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U.S. housing boom roars as home prices surge 18.4% in October

Housing demand booms in Boise, Idaho
Boise, Idaho, named most unaffordable city for homeowners in the U.S. 03:28

U.S. home prices surged again in October as the housing market continues to boom in the wake of last year's coronavirus recession.

The S&P CoreLogic Case-Shiller 20-city home price index, out Tuesday, climbed 18.4% in October from a year earlier. The gain marked a slight deceleration from a 19.1% year-over-year increase in September but was about in line with what economists had been expecting.

All 20 cities in the index posted double-digit annual gains. The hottest markets were Phoenix (up 32.3%), Tampa (28.1%) and Miami (25.7%). Minneapolis and Chicago posted the smallest increases, 11.5% each.

The housing market has been strong thanks to rock-bottom mortgage rates, a limited supply of homes on the market and pent-up demand from consumers locked in last year by the pandemic. The COVID-19 pandemic has driven many Americans, tired of being cooped up at home during lockdowns and office closures, to seek homes in suburban areas that provide more space and are not as congested as apartments in big cities. Yet many other homeowners have been reluctant to sell during the pandemic, and the construction of new homes has foundered amid shortages of materials, land and labor.

It remains unclear if that shift is permanent or an aberration, said Craig Lazzara, managing director at S&P Dow Jones Indices.

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"We have previously suggested that the strength in the U.S. housing market is being driven in part by a change in locational preferences as households react to the COVID pandemic,'' Lazzara said. "More data will be required to understand whether this demand surge represents an acceleration of purchases that would have occurred over the next several years, or reflects a more permanent secular change.''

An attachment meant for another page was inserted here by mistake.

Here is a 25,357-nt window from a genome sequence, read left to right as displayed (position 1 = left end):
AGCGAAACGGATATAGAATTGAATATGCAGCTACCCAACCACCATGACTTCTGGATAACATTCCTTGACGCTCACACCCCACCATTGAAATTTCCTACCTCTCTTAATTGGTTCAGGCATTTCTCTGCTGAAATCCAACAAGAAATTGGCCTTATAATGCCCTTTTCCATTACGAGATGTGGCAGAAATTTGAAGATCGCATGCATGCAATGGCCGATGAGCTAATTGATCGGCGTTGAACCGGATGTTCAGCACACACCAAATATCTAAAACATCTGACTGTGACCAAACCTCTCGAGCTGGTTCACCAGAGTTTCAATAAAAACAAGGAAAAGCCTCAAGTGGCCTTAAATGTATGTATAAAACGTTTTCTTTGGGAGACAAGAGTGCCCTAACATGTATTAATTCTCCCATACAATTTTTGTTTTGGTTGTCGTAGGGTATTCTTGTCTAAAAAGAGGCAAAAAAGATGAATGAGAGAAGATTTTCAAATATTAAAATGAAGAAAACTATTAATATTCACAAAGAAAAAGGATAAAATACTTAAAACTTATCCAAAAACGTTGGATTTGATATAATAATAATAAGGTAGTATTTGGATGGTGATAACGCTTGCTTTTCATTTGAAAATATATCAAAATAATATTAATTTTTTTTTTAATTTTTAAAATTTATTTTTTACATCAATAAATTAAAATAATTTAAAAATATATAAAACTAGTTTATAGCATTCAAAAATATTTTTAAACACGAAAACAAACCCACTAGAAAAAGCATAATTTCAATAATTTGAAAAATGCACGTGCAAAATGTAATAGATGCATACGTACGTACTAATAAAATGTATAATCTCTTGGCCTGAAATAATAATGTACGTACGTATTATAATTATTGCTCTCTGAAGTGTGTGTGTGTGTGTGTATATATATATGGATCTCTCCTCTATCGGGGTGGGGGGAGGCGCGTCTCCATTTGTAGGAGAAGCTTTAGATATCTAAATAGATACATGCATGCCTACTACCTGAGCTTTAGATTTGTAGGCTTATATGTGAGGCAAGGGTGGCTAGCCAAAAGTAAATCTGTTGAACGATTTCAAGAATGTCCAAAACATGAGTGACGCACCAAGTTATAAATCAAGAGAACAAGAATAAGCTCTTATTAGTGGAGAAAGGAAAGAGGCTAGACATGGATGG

Mortgage rates fell last week — to 3.05% for the benchmark 30-year fixed-rate home loan and 2.66% for the 15-year fixed-rate offering. The persistently low rates signal that credit markets appear more concerned about the Omicron variant depressing economic growth than about the highest inflation rates in nearly 40 years.

To keep up with home-buying demand, iBuyers — companies that use technology and real estate data to make an automated offer on a home — have introduced bots to the market as a fast, convenient way to sell. Though they are one of the few true innovations to hit the real estate industry in recent years, consumers remain skeptical

The National Association of Realtors reported last week that sales of previously occupied homes rose for the third straight month in November to a seasonally adjusted annual rate of 6.46 million.

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